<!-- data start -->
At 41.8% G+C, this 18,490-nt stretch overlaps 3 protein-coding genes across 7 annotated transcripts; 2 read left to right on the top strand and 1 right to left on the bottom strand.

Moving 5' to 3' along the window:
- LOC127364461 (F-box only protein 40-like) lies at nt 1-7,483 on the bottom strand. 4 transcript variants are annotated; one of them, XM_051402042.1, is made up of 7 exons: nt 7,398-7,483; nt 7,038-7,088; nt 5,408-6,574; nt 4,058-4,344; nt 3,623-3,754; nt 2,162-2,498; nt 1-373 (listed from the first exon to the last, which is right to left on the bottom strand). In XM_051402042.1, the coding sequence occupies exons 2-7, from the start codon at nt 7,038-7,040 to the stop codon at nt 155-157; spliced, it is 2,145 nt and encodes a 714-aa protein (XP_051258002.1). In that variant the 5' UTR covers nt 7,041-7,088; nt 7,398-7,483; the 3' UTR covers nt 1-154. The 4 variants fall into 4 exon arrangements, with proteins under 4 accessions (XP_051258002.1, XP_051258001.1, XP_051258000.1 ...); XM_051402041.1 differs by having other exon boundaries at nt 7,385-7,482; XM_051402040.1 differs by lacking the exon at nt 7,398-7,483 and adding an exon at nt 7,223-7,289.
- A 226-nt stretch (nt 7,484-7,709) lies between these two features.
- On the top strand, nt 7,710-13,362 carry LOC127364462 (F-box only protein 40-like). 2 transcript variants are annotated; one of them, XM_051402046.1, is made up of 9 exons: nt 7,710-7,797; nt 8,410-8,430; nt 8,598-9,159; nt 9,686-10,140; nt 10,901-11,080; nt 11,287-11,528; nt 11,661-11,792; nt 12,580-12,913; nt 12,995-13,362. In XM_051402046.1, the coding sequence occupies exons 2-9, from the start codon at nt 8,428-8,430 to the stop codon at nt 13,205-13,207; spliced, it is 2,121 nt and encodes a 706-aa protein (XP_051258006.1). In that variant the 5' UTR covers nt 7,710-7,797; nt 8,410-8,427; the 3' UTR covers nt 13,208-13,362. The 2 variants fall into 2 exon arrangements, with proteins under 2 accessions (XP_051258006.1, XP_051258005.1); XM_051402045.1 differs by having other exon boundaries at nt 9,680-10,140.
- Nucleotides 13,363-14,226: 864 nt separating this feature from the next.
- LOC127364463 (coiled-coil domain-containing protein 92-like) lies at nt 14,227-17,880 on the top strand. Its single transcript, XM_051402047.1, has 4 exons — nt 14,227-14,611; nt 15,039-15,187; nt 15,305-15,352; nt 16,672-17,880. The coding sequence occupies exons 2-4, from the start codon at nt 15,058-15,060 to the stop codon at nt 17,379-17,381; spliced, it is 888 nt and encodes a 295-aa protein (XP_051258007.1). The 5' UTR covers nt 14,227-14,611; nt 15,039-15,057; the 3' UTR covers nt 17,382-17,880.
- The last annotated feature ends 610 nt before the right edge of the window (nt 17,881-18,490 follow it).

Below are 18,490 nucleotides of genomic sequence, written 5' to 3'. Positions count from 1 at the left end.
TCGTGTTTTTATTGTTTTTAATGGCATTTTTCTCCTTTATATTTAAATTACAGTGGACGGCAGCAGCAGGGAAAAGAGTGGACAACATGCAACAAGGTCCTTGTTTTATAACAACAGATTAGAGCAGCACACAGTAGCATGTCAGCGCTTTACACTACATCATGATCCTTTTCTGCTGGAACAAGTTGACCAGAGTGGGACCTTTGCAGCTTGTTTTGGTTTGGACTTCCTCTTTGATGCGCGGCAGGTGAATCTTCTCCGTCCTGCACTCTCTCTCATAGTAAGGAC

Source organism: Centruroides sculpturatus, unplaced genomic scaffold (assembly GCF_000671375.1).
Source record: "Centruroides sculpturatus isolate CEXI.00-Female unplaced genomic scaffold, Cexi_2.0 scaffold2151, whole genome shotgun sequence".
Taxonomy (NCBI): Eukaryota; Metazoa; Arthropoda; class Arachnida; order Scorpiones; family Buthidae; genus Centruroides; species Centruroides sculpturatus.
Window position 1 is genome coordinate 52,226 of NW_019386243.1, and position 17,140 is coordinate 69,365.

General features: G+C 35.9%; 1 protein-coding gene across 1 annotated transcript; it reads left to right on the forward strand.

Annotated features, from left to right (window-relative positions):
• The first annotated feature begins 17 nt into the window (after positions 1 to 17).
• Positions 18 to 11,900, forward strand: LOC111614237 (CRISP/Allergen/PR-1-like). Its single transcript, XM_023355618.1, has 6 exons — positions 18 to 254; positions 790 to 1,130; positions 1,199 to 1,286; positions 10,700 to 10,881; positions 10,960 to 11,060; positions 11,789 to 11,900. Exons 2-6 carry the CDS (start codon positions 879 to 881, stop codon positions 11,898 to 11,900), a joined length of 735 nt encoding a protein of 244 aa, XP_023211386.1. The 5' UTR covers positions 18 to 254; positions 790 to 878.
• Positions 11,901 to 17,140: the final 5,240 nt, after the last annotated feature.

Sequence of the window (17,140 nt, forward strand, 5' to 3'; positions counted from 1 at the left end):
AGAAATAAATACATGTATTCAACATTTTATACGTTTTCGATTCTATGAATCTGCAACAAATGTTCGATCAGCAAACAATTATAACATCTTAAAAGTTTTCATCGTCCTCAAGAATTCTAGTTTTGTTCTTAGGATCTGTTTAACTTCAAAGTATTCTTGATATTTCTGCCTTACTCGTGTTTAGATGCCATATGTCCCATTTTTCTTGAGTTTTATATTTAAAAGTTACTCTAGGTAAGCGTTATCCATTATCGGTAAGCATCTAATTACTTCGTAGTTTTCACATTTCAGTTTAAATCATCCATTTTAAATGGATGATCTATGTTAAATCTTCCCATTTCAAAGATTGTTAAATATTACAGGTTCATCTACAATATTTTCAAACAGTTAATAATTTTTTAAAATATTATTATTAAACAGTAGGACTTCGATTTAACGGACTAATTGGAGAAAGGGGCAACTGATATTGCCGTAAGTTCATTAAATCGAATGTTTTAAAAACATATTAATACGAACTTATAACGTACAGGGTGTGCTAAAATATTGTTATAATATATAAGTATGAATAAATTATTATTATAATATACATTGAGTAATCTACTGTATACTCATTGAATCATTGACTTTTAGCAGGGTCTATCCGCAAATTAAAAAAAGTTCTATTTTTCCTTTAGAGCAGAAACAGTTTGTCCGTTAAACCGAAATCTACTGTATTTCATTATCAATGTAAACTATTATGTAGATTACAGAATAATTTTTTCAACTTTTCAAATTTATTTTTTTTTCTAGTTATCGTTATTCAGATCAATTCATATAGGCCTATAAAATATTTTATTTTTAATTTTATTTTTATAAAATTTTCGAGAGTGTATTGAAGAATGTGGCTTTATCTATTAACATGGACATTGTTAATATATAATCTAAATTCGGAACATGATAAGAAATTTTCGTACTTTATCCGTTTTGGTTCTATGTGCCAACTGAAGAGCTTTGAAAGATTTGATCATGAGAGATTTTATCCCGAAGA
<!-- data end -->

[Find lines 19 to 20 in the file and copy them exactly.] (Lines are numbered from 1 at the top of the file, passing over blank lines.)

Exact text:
• Positions 11,901 to 17,140: the final 5,240 nt, after the last annotated feature.

Sequence of the window (17,140 nt, forward strand, 5' to 3'; positions counted from 1 at the left end):